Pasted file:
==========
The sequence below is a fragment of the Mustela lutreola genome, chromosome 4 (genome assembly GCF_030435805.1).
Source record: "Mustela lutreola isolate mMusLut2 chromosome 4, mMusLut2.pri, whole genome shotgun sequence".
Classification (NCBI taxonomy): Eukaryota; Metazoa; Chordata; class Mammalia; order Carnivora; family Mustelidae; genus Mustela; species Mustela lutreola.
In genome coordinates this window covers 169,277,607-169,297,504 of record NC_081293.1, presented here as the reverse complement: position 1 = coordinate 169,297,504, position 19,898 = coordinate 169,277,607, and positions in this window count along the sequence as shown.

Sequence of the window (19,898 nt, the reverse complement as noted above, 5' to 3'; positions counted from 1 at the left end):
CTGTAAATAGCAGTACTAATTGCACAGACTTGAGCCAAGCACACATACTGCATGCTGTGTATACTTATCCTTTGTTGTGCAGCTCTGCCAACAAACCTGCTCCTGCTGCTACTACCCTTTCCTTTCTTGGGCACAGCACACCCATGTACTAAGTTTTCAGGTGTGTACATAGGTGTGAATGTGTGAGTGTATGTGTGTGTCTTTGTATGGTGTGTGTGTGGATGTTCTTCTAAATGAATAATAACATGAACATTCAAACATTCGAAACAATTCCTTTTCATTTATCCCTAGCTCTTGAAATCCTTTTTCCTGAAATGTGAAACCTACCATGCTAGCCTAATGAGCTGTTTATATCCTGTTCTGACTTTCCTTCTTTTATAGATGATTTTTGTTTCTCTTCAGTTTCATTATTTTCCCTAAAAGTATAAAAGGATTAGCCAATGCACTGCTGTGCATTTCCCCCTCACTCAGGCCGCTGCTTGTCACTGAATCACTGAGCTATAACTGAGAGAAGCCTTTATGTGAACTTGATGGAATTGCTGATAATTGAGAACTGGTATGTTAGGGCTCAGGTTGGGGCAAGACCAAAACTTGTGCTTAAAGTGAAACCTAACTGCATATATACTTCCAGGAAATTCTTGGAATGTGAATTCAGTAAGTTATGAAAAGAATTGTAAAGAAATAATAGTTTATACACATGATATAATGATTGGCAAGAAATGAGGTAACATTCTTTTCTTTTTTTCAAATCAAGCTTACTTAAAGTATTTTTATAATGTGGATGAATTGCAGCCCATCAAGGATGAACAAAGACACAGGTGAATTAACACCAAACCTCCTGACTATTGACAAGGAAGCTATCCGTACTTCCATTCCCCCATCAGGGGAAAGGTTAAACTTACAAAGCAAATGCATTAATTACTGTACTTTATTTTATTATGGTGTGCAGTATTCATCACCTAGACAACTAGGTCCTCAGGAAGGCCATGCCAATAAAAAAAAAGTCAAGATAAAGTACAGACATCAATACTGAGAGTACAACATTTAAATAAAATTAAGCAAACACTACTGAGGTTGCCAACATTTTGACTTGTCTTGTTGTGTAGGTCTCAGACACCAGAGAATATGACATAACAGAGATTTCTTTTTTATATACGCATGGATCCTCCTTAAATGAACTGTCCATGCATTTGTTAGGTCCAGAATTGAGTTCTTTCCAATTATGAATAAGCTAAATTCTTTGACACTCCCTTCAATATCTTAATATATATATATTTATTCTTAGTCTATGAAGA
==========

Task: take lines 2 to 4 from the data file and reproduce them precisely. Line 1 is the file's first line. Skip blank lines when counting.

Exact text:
Source record: "Mustela lutreola isolate mMusLut2 chromosome 4, mMusLut2.pri, whole genome shotgun sequence".
Classification (NCBI taxonomy): Eukaryota; Metazoa; Chordata; class Mammalia; order Carnivora; family Mustelidae; genus Mustela; species Mustela lutreola.
In genome coordinates this window covers 169,277,607-169,297,504 of record NC_081293.1, presented here as the reverse complement: position 1 = coordinate 169,297,504, position 19,898 = coordinate 169,277,607, and positions in this window count along the sequence as shown.